Peconic Bay: August’s Panfish Bonanza - The Fisherman

Peconic Bay: August’s Panfish Bonanza

The school-sized weakfish is what you will typically encounter during summertime in the bay.

See what these East End waters have waiting for you during the dog days of August.  

As certain as the sun will rise tomorrow morning, you can be certain that the Peconic Bay Estuary will become revitalized during August with an assortment of sea treats that offers anglers young and old fast-paced action, plenty of cheers and smiles along with some tasty panfish for supper. Let’s be honest, if you enjoy sinker bouncing, then it doesn’t matter whether you’re 9 or 90, there’s always excitement when it comes to mixed bag bottom fishing, particularly inside the Peconic Bays. Therefore let’s grab the proper bait and tackle and take a cruise through the Peconic’s, stopping off at some of the hot spots of August, and see what this giant aquarium has waiting for you.

Medley Of Options

From the west side of Robins Island to the east side of Jessup Neck and Noyack Bay, swift currents, rock piles, and hard crusty bottom play host to a myriad of baitfish and crustaceans that keep all visiting species of summer and early fall well fed. These species include weakfish, kingfish, porgies, blowfish and several species of southern visitors that may find their way to the hook.

The large spawning porgies and weakfish of spring are replaced with their smaller siblings that usually situate themselves in the same areas as their older family members. As the waters continue to warm, species such as northern puffers and northern whiting better known as blowfish and kingfish will share residences with the weakies and scup. Triggerfish, pilotfish and cocktail blues, although not as abundant, are also possibilities while targeting the bottom dwellers. Indeed anglers could have hours of fun on any given day catching these saltwater panfish. Best of all for those of us with kiddies or grandkids will find most young ones attentive and fascinated by the beautiful coloration of most of these summer species—okay, I’ll admit that blowfish and sea robins may not win any beauty contest, but to a child, they won’t care.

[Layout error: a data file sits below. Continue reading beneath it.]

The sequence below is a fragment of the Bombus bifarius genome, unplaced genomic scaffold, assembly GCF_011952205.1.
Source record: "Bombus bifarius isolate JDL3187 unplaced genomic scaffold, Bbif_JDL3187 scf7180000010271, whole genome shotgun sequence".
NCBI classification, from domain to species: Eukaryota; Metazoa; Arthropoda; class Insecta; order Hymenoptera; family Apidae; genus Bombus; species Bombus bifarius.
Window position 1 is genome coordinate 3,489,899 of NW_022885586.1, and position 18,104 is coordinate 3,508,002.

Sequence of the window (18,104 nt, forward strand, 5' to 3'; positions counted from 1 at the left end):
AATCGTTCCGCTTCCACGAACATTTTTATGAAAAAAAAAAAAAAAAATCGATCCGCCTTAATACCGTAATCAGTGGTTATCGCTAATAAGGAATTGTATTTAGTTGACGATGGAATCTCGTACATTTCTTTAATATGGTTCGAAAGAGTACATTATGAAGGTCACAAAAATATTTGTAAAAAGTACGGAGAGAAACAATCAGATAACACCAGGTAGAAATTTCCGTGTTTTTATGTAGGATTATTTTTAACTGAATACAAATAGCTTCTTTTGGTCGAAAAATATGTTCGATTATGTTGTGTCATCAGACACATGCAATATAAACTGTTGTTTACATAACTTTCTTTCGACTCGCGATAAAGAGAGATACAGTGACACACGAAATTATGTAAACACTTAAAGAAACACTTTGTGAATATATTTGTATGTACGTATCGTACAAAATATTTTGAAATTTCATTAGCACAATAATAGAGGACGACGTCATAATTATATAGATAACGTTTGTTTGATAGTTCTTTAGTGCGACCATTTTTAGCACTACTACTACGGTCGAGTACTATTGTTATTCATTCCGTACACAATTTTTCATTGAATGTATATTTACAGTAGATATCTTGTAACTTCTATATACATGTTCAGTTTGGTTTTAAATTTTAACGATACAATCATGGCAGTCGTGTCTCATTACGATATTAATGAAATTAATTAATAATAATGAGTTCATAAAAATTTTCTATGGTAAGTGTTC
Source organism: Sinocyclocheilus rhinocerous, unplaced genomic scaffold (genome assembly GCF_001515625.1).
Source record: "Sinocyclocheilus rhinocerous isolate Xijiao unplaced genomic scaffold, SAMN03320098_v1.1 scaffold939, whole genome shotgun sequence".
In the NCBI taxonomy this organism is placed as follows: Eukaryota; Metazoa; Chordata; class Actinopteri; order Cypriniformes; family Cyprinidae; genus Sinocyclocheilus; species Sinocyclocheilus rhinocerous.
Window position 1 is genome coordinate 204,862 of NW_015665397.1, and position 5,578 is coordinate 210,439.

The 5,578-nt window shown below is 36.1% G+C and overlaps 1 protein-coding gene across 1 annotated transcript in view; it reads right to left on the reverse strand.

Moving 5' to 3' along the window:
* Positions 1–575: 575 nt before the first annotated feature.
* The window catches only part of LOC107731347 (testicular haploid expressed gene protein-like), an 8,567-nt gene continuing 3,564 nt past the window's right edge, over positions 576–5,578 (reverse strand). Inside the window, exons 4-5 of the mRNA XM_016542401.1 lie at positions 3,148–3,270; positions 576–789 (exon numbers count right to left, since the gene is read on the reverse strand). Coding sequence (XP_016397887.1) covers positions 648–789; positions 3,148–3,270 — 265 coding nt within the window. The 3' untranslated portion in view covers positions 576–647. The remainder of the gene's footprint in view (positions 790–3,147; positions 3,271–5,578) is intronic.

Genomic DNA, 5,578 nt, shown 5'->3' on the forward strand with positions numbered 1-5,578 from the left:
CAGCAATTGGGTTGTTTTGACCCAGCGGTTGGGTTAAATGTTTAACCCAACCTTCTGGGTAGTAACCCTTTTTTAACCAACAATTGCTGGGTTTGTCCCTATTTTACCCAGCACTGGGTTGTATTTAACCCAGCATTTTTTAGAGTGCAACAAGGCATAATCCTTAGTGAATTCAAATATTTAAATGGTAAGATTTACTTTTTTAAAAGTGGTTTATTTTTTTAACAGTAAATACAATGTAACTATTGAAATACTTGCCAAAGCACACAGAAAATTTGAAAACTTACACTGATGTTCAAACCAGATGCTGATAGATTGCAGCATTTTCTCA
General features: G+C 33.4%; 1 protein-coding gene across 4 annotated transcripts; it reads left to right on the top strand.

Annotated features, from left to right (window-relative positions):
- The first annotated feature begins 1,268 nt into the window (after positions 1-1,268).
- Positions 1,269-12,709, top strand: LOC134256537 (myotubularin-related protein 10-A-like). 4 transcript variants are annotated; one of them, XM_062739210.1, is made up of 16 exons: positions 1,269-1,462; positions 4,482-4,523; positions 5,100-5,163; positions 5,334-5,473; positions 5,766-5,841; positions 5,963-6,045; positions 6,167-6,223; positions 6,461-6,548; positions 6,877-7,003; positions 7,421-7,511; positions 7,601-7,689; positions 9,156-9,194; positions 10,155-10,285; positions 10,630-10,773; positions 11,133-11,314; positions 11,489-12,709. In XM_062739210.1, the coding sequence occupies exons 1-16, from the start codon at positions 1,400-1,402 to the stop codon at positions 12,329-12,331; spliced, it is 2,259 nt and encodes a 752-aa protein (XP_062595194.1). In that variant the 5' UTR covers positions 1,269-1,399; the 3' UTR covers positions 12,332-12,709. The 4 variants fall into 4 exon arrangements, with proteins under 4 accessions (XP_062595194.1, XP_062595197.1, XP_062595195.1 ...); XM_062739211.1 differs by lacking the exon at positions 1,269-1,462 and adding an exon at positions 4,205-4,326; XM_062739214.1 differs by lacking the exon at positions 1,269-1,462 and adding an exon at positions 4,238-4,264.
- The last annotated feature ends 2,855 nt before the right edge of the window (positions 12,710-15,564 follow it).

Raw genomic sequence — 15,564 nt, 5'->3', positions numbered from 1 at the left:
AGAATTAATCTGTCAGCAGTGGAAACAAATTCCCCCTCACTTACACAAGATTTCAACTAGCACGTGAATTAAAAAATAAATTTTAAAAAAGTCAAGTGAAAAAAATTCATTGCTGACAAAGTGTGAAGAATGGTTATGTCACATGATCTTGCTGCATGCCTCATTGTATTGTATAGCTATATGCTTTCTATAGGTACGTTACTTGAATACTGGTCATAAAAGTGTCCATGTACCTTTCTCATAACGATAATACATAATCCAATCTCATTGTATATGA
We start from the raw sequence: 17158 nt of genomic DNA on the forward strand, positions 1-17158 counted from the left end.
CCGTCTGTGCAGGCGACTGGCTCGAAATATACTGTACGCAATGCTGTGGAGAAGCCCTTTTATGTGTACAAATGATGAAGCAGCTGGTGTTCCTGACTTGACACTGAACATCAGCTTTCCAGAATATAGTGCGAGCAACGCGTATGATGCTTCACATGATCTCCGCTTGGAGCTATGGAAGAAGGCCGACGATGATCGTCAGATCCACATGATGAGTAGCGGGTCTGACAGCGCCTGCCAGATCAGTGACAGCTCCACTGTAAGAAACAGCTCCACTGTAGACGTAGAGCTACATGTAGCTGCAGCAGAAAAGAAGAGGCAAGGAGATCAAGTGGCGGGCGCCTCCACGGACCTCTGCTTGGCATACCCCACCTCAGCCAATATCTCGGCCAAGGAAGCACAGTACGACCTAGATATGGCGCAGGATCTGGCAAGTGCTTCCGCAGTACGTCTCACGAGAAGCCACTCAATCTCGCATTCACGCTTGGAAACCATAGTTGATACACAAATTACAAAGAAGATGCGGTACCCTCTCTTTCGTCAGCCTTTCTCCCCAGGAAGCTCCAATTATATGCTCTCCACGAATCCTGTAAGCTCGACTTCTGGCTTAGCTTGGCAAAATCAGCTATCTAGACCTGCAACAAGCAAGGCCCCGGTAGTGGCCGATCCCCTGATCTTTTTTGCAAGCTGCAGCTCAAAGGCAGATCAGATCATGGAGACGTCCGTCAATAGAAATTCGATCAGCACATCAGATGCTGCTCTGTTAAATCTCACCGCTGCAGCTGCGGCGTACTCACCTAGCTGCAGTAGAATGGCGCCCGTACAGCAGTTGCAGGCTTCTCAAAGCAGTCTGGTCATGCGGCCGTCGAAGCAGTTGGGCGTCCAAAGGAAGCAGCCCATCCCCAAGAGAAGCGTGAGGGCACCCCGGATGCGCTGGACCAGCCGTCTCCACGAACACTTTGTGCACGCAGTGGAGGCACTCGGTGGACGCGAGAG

Among the mixed bag delights is the northern kingfish—a tasty treat for seafood lovers.

Take The Tour

During the month of August, the southern tip of Robins Island (South Race), close to the bell buoy 25 and the nun buoy at 26 are chock full of medium scup and spurts of weakfish in the 12- to 24-inch range. Since the South Race can be daunted with boat traffic, especially during the weekends, drifting rather than anchoring by coming on or off the drop-off south of the island where it will drop or rise (depending on how you drift) from approximately 18- to 30-feet of water holds most of the fish. The current can really rip through here so fish this area as the current eases and especially on a tide change.

While you’re here you may want to make a stop at Kingfish Hole which is a narrow deep-water drain surrounded by relatively shallow water that is tucked away along the northwest side of Robins Island, which runs vertical of buoy 4 starting about 1/4 mile north of the buoy along the North Race and extending south about a half mile where it meets the deep water located dead smack in the middle of Great Peconic Bay. Kingfish and blowfish are usually thick in this piece of bottom with some weakfish.